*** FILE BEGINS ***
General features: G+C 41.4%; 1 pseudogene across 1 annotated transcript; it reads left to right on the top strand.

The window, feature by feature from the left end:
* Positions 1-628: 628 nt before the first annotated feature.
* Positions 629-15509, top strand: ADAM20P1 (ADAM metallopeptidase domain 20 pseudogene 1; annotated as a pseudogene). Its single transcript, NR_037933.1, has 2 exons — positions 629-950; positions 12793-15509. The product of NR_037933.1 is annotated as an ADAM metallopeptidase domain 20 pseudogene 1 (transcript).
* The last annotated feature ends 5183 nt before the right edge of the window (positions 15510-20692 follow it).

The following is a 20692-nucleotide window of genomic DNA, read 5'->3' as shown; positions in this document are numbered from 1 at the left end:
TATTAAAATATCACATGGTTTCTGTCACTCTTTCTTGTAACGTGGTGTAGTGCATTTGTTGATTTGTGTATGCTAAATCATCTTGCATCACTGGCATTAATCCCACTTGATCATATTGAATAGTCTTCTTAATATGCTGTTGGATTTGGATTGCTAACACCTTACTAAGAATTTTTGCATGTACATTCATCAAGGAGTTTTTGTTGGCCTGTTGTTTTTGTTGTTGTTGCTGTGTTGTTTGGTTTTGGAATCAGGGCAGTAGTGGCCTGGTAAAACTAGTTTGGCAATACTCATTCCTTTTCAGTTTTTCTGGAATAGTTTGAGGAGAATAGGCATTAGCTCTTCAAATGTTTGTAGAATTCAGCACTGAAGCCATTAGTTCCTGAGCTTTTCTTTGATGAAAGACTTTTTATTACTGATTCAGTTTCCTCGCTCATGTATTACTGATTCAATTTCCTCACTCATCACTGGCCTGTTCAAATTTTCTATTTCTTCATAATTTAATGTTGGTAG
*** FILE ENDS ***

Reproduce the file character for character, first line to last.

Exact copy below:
General features: G+C 41.4%; 1 pseudogene across 1 annotated transcript; it reads left to right on the top strand.

The window, feature by feature from the left end:
* Positions 1-628: 628 nt before the first annotated feature.
* Positions 629-15509, top strand: ADAM20P1 (ADAM metallopeptidase domain 20 pseudogene 1; annotated as a pseudogene). Its single transcript, NR_037933.1, has 2 exons — positions 629-950; positions 12793-15509. The product of NR_037933.1 is annotated as an ADAM metallopeptidase domain 20 pseudogene 1 (transcript).
* The last annotated feature ends 5183 nt before the right edge of the window (positions 15510-20692 follow it).

The following is a 20692-nucleotide window of genomic DNA, read 5'->3' as shown; positions in this document are numbered from 1 at the left end:
TATTAAAATATCACATGGTTTCTGTCACTCTTTCTTGTAACGTGGTGTAGTGCATTTGTTGATTTGTGTATGCTAAATCATCTTGCATCACTGGCATTAATCCCACTTGATCATATTGAATAGTCTTCTTAATATGCTGTTGGATTTGGATTGCTAACACCTTACTAAGAATTTTTGCATGTACATTCATCAAGGAGTTTTTGTTGGCCTGTTGTTTTTGTTGTTGTTGCTGTGTTGTTTGGTTTTGGAATCAGGGCAGTAGTGGCCTGGTAAAACTAGTTTGGCAATACTCATTCCTTTTCAGTTTTTCTGGAATAGTTTGAGGAGAATAGGCATTAGCTCTTCAAATGTTTGTAGAATTCAGCACTGAAGCCATTAGTTCCTGAGCTTTTCTTTGATGAAAGACTTTTTATTACTGATTCAGTTTCCTCGCTCATGTATTACTGATTCAATTTCCTCACTCATCACTGGCCTGTTCAAATTTTCTATTTCTTCATAATTTAATGTTGGTAG